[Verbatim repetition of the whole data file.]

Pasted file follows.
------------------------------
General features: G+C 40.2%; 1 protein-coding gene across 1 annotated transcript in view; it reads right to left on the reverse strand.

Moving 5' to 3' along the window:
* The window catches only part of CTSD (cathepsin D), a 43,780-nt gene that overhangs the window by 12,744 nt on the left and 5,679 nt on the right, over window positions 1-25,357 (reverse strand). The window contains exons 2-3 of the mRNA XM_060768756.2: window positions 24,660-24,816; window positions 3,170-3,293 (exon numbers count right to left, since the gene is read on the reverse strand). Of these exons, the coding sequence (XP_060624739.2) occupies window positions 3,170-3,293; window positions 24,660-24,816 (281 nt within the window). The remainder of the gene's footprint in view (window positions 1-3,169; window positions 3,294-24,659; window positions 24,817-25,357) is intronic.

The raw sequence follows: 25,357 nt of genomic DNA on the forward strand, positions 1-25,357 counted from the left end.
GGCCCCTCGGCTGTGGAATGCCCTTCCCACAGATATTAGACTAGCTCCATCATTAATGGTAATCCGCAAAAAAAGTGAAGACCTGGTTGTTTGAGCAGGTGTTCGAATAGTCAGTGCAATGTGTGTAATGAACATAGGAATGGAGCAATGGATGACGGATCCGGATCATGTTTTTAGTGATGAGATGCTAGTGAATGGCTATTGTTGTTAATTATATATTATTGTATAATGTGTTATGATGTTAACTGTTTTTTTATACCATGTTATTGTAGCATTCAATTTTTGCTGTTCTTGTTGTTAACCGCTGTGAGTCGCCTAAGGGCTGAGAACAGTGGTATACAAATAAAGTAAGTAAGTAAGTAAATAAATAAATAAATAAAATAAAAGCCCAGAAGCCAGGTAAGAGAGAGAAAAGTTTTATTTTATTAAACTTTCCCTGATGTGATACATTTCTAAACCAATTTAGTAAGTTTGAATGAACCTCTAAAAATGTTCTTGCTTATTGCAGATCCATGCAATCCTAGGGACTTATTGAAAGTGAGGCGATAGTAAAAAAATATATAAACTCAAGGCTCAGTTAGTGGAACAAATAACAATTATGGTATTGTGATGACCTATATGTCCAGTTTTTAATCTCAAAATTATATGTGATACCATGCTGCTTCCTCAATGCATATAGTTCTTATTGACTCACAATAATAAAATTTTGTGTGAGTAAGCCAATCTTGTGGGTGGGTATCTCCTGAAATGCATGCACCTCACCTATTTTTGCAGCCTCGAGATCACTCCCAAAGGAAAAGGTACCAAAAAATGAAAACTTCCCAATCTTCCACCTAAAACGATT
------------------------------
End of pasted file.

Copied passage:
General features: G+C 40.2%; 1 protein-coding gene across 1 annotated transcript in view; it reads right to left on the reverse strand.

Moving 5' to 3' along the window:
* The window catches only part of CTSD (cathepsin D), a 43,780-nt gene that overhangs the window by 12,744 nt on the left and 5,679 nt on the right, over window positions 1-25,357 (reverse strand). The window contains exons 2-3 of the mRNA XM_060768756.2: window positions 24,660-24,816; window positions 3,170-3,293 (exon numbers count right to left, since the gene is read on the reverse strand). Of these exons, the coding sequence (XP_060624739.2) occupies window positions 3,170-3,293; window positions 24,660-24,816 (281 nt within the window). The remainder of the gene's footprint in view (window positions 1-3,169; window positions 3,294-24,659; window positions 24,817-25,357) is intronic.

The raw sequence follows: 25,357 nt of genomic DNA on the forward strand, positions 1-25,357 counted from the left end.
GGCCCCTCGGCTGTGGAATGCCCTTCCCACAGATATTAGACTAGCTCCATCATTAATGGTAATCCGCAAAAAAAGTGAAGACCTGGTTGTTTGAGCAGGTGTTCGAATAGTCAGTGCAATGTGTGTAATGAACATAGGAATGGAGCAATGGATGACGGATCCGGATCATGTTTTTAGTGATGAGATGCTAGTGAATGGCTATTGTTGTTAATTATATATTATTGTATAATGTGTTATGATGTTAACTGTTTTTTTATACCATGTTATTGTAGCATTCAATTTTTGCTGTTCTTGTTGTTAACCGCTGTGAGTCGCCTAAGGGCTGAGAACAGTGGTATACAAATAAAGTAAGTAAGTAAGTAAATAAATAAATAAATAAAATAAAAGCCCAGAAGCCAGGTAAGAGAGAGAAAAGTTTTATTTTATTAAACTTTCCCTGATGTGATACATTTCTAAACCAATTTAGTAAGTTTGAATGAACCTCTAAAAATGTTCTTGCTTATTGCAGATCCATGCAATCCTAGGGACTTATTGAAAGTGAGGCGATAGTAAAAAAATATATAAACTCAAGGCTCAGTTAGTGGAACAAATAACAATTATGGTATTGTGATGACCTATATGTCCAGTTTTTAATCTCAAAATTATATGTGATACCATGCTGCTTCCTCAATGCATATAGTTCTTATTGACTCACAATAATAAAATTTTGTGTGAGTAAGCCAATCTTGTGGGTGGGTATCTCCTGAAATGCATGCACCTCACCTATTTTTGCAGCCTCGAGATCACTCCCAAAGGAAAAGGTACCAAAAAATGAAAACTTCCCAATCTTCCACCTAAAACGATT